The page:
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Immortal since Jan 12, 2008
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    The human species is rapidly and indisputably moving towards the technological singularity. The cadence of the flow of information and innovation in...
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    To aid in the gestation of a new project, I've been watching a whole lot of Carl Sagan programs.

    Namely, the 13-part epic of Cosmos: A Personal Voyage, which remains, to me, the most comprehensive survey of the Universe and our place within it ever presented to the lay public. Sagan's devastating empathy, his respect of the viewer's intelligence, as well as his often outrageously optimistic sense of human community, have never been replicated in television. He shifts deftly from dallies in human history to well-diagrammed explanations of evolution, stressing the clarity and self-evidence of science and framing its longstanding opposition — organized religion, unenlightened government policy, etc — as natural and understandable human foibles that we must overcome together.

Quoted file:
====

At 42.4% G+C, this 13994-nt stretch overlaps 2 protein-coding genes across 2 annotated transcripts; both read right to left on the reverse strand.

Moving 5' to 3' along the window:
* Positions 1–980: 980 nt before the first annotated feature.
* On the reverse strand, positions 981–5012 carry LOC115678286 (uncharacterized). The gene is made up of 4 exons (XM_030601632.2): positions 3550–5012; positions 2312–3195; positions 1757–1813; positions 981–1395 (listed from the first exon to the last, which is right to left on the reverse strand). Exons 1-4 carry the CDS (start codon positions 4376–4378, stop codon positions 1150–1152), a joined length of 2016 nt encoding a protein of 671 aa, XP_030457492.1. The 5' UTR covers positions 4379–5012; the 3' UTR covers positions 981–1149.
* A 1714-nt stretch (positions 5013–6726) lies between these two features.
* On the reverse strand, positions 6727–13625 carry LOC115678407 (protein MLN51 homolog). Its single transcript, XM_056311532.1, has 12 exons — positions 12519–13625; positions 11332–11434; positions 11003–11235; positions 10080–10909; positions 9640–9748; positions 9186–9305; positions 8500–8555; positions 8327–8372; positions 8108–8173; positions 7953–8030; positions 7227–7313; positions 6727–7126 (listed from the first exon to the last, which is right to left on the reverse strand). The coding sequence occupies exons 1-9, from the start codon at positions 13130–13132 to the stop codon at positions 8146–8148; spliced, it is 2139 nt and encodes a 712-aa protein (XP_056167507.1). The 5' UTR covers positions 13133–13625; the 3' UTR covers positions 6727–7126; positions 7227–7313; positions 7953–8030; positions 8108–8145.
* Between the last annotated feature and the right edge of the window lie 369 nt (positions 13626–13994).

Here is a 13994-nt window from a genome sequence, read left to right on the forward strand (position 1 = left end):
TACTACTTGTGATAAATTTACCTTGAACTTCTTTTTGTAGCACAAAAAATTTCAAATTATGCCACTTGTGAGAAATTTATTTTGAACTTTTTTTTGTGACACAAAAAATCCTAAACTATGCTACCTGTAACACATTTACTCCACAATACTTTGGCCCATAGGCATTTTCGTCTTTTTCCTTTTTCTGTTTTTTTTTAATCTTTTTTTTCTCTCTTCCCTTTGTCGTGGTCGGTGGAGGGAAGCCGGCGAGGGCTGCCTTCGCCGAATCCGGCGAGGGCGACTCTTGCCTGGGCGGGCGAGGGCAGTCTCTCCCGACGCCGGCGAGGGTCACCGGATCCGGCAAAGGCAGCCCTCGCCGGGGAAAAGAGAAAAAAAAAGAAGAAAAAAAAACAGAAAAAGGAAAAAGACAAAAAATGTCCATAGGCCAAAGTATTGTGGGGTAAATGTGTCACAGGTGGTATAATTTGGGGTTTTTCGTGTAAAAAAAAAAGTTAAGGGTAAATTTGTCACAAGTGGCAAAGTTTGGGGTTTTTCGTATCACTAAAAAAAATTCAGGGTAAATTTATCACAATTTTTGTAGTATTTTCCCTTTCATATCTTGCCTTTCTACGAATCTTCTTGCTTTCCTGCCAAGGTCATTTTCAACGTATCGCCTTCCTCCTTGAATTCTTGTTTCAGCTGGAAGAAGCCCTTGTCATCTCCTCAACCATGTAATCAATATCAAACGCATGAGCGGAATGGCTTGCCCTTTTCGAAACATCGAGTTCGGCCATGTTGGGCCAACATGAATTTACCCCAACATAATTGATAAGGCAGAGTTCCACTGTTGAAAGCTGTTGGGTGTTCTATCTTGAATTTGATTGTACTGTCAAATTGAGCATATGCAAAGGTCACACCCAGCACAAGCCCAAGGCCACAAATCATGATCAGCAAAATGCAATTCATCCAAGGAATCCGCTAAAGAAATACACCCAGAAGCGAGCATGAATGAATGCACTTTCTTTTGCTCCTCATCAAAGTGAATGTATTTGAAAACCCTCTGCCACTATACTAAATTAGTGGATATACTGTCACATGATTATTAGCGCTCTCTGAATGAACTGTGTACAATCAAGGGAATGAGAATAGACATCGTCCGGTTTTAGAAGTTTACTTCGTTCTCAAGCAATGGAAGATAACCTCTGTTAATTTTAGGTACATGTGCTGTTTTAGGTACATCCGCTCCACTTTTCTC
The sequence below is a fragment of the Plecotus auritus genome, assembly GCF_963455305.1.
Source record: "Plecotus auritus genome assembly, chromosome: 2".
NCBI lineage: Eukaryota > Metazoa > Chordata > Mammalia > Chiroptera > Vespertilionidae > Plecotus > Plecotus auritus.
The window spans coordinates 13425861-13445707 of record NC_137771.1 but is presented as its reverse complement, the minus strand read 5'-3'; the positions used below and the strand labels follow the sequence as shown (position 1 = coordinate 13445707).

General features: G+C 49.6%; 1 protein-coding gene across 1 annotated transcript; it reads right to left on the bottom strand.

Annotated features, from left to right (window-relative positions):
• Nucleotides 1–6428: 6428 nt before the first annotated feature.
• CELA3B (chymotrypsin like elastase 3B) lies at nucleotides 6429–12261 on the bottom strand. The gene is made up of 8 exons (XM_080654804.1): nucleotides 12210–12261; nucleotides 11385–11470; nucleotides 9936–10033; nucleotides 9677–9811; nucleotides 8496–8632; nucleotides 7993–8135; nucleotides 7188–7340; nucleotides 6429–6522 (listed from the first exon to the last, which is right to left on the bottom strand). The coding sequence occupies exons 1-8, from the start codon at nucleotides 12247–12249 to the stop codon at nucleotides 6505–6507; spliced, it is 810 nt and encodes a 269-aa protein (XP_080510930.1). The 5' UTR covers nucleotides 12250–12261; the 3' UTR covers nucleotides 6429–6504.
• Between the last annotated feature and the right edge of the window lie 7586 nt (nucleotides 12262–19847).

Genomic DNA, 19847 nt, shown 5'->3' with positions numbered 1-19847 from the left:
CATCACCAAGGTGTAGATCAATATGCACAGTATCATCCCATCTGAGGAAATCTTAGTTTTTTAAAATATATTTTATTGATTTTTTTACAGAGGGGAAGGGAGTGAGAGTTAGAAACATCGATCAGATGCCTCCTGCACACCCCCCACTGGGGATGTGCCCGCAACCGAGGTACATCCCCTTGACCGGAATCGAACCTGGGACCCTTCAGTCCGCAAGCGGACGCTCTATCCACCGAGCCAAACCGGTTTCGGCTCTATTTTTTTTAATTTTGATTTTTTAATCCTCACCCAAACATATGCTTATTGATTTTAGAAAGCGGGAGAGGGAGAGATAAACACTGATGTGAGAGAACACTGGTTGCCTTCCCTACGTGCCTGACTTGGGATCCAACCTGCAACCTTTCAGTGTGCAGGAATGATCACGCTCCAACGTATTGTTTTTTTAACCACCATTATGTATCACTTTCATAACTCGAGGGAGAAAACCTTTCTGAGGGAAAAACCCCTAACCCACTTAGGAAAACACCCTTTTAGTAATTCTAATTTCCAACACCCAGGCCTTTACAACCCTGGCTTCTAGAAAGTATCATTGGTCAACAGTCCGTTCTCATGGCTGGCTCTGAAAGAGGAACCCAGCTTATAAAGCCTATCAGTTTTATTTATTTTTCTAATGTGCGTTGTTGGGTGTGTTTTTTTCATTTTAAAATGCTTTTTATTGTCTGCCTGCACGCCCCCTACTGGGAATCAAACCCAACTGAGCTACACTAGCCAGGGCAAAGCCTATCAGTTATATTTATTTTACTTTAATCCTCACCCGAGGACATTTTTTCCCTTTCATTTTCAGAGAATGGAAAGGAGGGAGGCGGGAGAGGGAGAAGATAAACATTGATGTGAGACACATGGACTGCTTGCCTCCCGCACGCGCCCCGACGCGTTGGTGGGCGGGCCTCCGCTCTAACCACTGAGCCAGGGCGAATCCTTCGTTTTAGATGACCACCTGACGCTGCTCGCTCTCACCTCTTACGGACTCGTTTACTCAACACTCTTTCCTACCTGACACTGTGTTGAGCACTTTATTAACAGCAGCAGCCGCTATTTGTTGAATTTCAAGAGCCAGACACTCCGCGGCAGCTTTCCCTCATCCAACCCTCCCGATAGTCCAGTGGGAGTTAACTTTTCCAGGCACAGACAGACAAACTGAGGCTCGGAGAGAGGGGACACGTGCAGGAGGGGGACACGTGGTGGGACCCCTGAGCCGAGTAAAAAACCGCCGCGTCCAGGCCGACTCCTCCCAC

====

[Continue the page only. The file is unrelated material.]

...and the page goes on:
Modern science programs are usually hosted either by flashy, serious-voiced British actors or anonymous narrators; Sagan, however, takes it all on himself. He never conceals the fact that he's a total nerd, a courduroy-jacketed cosmologist from Brooklyn who gets stoked about watching live Voyager feeds from the JPL labs in Pasadena. Rather, he embraces it, presents himself as a helpful authority, someone genuinely invested in the well-being of the human race, happily taking on the enormous responsibility of educating us.

    For an example of the moral themes put forth by Sagan (as well as his close collaborators, Ann Druyan and Steven Soter), witness this, an excerpt from his 1994 book, Pale Blue Dot: A Vision of the Human Future in Space. I found this while errantly clicking on Google Video (incidentally, Google Moon?!), and came pretty close to losing it.

    Sat, Jan 12, 2008  Permanent link
    Categories: Carl Sagan, Cosmos
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